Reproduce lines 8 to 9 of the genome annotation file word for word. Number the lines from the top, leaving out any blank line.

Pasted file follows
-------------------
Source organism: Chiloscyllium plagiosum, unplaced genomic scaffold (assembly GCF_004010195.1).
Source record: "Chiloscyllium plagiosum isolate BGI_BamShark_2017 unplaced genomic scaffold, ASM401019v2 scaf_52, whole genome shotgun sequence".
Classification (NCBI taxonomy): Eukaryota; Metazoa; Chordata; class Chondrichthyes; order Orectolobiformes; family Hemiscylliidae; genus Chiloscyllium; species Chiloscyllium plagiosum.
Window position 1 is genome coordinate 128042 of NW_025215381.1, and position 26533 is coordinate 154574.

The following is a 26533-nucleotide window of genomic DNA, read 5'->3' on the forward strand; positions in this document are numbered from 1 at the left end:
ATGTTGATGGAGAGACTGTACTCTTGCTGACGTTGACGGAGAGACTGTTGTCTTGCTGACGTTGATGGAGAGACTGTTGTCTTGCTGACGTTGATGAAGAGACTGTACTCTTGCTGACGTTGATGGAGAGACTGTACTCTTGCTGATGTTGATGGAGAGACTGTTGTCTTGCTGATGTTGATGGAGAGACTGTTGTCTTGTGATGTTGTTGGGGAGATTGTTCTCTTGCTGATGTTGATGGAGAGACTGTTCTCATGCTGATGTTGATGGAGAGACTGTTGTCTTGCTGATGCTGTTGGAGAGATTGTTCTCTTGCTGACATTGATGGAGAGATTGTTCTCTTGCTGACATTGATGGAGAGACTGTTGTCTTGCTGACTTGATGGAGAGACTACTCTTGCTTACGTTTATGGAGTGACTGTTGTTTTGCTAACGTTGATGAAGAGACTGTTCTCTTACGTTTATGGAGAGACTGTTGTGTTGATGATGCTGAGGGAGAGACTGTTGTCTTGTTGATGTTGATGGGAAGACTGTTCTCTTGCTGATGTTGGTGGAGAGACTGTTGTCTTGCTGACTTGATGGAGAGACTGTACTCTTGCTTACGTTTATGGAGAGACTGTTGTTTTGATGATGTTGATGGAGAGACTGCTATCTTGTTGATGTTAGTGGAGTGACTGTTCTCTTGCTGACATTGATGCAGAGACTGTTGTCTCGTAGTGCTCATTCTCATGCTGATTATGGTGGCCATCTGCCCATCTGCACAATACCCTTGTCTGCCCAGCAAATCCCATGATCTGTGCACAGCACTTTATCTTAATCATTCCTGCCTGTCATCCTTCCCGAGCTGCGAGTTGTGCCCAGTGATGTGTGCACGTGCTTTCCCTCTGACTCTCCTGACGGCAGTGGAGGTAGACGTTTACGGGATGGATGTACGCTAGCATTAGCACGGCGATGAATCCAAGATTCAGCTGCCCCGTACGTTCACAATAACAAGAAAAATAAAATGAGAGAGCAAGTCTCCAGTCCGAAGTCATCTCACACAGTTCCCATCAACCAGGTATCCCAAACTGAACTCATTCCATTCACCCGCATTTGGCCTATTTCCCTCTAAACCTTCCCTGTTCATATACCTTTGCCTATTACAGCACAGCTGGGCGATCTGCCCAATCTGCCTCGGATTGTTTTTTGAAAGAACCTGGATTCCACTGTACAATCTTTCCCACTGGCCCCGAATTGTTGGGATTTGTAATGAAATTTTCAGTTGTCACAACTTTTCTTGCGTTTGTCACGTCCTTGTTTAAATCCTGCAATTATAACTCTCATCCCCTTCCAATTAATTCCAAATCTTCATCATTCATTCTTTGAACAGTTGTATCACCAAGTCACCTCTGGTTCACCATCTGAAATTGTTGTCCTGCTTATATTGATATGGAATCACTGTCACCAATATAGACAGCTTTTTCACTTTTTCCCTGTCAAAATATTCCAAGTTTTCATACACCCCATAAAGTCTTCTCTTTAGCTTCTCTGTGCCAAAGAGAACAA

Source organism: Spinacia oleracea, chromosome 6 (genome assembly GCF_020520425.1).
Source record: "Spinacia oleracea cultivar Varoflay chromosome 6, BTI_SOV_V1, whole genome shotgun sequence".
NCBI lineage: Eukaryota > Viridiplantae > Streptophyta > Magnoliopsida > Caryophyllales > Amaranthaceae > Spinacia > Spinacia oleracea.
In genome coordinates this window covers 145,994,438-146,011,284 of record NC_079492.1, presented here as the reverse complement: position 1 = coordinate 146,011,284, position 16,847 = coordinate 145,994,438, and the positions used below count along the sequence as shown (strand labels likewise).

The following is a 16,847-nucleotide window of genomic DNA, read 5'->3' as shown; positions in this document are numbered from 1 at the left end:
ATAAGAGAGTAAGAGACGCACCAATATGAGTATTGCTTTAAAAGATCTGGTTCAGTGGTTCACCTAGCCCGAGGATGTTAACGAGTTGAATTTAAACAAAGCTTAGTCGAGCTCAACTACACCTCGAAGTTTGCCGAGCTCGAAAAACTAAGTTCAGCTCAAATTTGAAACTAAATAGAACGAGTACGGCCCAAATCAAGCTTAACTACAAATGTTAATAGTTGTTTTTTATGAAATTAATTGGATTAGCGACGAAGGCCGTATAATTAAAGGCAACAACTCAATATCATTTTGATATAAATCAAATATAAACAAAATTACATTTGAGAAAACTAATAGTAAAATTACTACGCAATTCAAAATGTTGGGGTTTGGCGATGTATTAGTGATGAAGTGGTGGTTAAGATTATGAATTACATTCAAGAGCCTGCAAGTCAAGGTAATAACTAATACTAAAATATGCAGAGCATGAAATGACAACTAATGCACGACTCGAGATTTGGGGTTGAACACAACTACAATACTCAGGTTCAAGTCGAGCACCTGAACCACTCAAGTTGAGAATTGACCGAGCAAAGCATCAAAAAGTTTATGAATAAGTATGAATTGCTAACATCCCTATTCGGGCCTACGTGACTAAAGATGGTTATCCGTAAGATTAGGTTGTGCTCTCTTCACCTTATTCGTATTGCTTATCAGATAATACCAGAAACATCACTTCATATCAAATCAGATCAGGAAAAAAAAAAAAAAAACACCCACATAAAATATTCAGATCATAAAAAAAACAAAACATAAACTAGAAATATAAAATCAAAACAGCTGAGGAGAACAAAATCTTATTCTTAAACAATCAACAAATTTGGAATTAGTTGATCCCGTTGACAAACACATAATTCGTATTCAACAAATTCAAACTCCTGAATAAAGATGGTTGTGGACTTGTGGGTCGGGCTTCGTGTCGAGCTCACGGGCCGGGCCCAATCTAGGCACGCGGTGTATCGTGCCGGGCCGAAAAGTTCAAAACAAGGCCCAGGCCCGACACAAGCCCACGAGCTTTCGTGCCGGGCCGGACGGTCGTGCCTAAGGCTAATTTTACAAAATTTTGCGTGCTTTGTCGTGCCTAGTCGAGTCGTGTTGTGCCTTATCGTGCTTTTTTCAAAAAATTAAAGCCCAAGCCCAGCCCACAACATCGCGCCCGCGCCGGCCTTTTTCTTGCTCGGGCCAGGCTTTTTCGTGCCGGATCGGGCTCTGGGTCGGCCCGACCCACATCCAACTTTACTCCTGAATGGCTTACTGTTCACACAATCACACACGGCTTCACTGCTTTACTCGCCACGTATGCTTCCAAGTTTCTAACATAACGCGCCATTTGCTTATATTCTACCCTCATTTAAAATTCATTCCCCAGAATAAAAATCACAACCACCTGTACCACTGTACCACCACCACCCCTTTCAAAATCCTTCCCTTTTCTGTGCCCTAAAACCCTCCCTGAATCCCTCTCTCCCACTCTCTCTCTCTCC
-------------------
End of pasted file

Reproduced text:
Source record: "Spinacia oleracea cultivar Varoflay chromosome 6, BTI_SOV_V1, whole genome shotgun sequence".
NCBI lineage: Eukaryota > Viridiplantae > Streptophyta > Magnoliopsida > Caryophyllales > Amaranthaceae > Spinacia > Spinacia oleracea.